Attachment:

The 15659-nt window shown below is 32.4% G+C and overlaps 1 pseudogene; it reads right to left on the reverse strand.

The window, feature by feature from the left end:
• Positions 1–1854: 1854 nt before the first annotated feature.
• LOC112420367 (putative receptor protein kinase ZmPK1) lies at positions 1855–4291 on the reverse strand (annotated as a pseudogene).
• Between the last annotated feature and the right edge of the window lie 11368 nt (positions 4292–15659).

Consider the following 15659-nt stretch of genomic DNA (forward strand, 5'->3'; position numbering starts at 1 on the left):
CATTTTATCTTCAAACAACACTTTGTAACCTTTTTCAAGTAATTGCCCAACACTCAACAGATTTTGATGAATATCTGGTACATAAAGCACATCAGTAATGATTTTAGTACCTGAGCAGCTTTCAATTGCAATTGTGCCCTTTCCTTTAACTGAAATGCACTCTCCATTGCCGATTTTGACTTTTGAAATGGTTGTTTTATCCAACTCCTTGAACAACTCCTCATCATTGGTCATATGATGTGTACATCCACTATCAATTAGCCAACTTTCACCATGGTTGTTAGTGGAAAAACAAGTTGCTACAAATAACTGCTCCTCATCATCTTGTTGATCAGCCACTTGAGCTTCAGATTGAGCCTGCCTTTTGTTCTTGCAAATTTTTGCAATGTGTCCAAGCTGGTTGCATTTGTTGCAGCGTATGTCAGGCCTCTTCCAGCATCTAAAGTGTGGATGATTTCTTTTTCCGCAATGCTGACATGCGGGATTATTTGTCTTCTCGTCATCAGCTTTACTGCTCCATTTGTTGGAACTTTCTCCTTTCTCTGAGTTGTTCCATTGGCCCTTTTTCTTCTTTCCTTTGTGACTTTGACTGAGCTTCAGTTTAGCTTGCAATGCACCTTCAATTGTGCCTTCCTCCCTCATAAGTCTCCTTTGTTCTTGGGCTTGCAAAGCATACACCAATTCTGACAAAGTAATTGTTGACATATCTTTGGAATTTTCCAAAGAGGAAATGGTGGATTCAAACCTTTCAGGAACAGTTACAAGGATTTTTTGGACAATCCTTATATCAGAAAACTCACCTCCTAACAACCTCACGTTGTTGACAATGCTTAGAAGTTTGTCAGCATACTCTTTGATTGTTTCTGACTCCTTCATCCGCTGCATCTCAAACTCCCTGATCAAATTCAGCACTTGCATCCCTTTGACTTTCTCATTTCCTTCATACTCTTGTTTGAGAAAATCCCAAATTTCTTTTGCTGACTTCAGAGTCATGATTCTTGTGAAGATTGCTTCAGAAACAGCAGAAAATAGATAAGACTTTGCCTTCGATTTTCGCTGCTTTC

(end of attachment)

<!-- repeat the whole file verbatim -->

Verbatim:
The 15659-nt window shown below is 32.4% G+C and overlaps 1 pseudogene; it reads right to left on the reverse strand.

The window, feature by feature from the left end:
• Positions 1–1854: 1854 nt before the first annotated feature.
• LOC112420367 (putative receptor protein kinase ZmPK1) lies at positions 1855–4291 on the reverse strand (annotated as a pseudogene).
• Between the last annotated feature and the right edge of the window lie 11368 nt (positions 4292–15659).

Consider the following 15659-nt stretch of genomic DNA (forward strand, 5'->3'; position numbering starts at 1 on the left):
CATTTTATCTTCAAACAACACTTTGTAACCTTTTTCAAGTAATTGCCCAACACTCAACAGATTTTGATGAATATCTGGTACATAAAGCACATCAGTAATGATTTTAGTACCTGAGCAGCTTTCAATTGCAATTGTGCCCTTTCCTTTAACTGAAATGCACTCTCCATTGCCGATTTTGACTTTTGAAATGGTTGTTTTATCCAACTCCTTGAACAACTCCTCATCATTGGTCATATGATGTGTACATCCACTATCAATTAGCCAACTTTCACCATGGTTGTTAGTGGAAAAACAAGTTGCTACAAATAACTGCTCCTCATCATCTTGTTGATCAGCCACTTGAGCTTCAGATTGAGCCTGCCTTTTGTTCTTGCAAATTTTTGCAATGTGTCCAAGCTGGTTGCATTTGTTGCAGCGTATGTCAGGCCTCTTCCAGCATCTAAAGTGTGGATGATTTCTTTTTCCGCAATGCTGACATGCGGGATTATTTGTCTTCTCGTCATCAGCTTTACTGCTCCATTTGTTGGAACTTTCTCCTTTCTCTGAGTTGTTCCATTGGCCCTTTTTCTTCTTTCCTTTGTGACTTTGACTGAGCTTCAGTTTAGCTTGCAATGCACCTTCAATTGTGCCTTCCTCCCTCATAAGTCTCCTTTGTTCTTGGGCTTGCAAAGCATACACCAATTCTGACAAAGTAATTGTTGACATATCTTTGGAATTTTCCAAAGAGGAAATGGTGGATTCAAACCTTTCAGGAACAGTTACAAGGATTTTTTGGACAATCCTTATATCAGAAAACTCACCTCCTAACAACCTCACGTTGTTGACAATGCTTAGAAGTTTGTCAGCATACTCTTTGATTGTTTCTGACTCCTTCATCCGCTGCATCTCAAACTCCCTGATCAAATTCAGCACTTGCATCCCTTTGACTTTCTCATTTCCTTCATACTCTTGTTTGAGAAAATCCCAAATTTCTTTTGCTGACTTCAGAGTCATGATTCTTGTGAAGATTGCTTCAGAAACAGCAGAAAATAGATAAGACTTTGCCTTCGATTTTCGCTGCTTTC